a life myself.
In Rome, our friend Roberta's father deplored the influence of the Communist
party in Italian politics. He thought CPI had scared ordinary Italians
so much that they give any non-Communist government carte blanche (e.g.,
in dealing with the Albanian crisis), and that in general, any party to
the right of CPI was so intimidated by the specter of being labeled "fascist"
that no one could do anything. I thought that rather sweeping and concluded
that our hosts, though extremely hospitable toward the three of us, identified
with right wing politics. They were thoughtful enough to show us all sorts
of Roman sights off the usual tourist itinerary, such as the arch of Janus
and the mouth of Truth, and they feed us a delicious, home-made dinner.
We drove all over northwest and central Italy, from the Mediterranean
to the Adriatic Sea, baking in lowland sun and freezing in a snowstorm
as we crossed the Gran' Sasso. We joined tourist crowds in Rome and Pisa
but visited lesser known cities such as Perugia, Bologna, and Lucca. Bologna
is truly glorious, with taller leaning towers than Pisa, beautiful galleried
walkways, and a university that embodies the history of higher education.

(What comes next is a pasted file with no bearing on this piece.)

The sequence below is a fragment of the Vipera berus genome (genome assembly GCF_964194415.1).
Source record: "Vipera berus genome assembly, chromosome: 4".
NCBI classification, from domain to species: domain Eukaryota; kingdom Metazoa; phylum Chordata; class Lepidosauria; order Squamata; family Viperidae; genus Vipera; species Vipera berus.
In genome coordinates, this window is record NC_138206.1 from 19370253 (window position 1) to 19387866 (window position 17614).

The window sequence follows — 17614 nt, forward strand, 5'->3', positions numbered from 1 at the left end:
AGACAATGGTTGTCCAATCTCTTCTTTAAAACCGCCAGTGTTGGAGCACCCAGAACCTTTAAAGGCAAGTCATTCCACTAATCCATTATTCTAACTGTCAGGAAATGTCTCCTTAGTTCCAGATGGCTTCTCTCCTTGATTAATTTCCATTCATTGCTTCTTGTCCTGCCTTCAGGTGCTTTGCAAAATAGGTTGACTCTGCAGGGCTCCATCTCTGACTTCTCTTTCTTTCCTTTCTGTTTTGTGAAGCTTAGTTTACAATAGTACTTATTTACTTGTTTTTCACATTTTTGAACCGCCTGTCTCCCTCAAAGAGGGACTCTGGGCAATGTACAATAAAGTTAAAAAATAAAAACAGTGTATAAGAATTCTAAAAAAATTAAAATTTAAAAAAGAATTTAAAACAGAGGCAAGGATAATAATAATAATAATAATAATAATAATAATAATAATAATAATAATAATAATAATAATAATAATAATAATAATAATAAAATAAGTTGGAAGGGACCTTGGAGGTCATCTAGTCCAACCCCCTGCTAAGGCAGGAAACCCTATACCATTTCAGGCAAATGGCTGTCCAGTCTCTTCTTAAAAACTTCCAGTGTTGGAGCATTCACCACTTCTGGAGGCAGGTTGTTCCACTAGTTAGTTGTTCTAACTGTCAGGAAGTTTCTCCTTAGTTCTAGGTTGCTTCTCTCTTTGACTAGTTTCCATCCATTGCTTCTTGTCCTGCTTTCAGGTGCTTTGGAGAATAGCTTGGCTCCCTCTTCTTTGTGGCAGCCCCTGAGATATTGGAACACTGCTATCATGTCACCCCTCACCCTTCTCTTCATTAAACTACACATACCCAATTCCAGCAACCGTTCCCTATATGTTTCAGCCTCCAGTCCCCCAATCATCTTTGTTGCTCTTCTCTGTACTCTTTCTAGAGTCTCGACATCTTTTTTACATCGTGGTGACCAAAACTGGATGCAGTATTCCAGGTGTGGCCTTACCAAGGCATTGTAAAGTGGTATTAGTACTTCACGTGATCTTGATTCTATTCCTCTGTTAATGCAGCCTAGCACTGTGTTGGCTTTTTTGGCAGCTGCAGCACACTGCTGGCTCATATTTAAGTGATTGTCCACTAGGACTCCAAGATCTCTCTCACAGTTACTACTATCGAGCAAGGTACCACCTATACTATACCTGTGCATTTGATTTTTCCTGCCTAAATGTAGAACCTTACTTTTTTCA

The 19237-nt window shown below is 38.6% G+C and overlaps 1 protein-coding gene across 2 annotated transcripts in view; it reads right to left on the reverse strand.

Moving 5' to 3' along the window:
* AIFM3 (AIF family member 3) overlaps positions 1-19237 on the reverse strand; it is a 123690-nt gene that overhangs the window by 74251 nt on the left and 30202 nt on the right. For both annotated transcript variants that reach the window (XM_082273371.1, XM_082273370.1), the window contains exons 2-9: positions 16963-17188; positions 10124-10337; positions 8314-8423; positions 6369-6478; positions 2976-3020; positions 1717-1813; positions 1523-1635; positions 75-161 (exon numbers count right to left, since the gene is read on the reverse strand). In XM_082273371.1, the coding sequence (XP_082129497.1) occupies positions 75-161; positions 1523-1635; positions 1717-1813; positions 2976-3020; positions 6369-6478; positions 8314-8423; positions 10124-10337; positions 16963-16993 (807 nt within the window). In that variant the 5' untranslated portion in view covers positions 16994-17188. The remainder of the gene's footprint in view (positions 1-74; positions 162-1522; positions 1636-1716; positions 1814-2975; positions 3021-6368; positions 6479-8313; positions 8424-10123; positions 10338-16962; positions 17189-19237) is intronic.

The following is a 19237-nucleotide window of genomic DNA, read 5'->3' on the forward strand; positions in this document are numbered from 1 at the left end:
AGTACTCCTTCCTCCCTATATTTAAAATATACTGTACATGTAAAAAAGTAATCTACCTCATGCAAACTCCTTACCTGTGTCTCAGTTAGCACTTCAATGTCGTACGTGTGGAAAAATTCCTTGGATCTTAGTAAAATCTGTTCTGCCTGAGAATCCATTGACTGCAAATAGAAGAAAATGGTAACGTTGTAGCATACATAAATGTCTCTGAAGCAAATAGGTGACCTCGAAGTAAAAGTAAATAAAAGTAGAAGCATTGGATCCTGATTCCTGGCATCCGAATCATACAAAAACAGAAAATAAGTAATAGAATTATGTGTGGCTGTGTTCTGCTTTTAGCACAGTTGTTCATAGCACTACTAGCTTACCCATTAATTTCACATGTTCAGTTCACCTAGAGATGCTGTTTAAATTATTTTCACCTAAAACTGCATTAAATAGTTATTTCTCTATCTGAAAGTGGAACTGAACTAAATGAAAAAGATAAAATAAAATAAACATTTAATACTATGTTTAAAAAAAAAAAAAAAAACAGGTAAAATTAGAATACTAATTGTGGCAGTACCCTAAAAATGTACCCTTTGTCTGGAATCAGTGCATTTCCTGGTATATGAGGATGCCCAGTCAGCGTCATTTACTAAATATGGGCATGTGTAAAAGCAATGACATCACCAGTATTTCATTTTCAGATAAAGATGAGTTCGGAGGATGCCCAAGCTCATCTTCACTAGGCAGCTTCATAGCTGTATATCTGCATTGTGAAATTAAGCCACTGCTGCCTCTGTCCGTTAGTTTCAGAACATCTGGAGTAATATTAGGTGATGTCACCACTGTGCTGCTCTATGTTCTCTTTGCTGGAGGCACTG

If you can visit only one place in Italy, make it Bologna. Tourist guides
praise the cuisine, which is too meaty for my taste. But the architecture
there, as in Milano, is amazing.
If you asked for my final conclusion from this trip, I'd answer that
I now, finally, understand anti-Catholicism. First, our old friend Mark,
the monk, told us several anecdotes about gossip and envy in today's Catholic
communities, which seem not at all above human weakness. And, second and
more conclusively, the historical record makes for great doubt about the
quotidian value of blessedness, for the envy Mark reported has noteworthy
historical antecedents. An example is St. Benedict, the founder of western
monasticism, right there in Subiaco. Two of the legendary moments in Benedict's
life concern treachery within the church: one is the glass that shatters
after Benedict blesses it--the wine had been poisoned by monks from another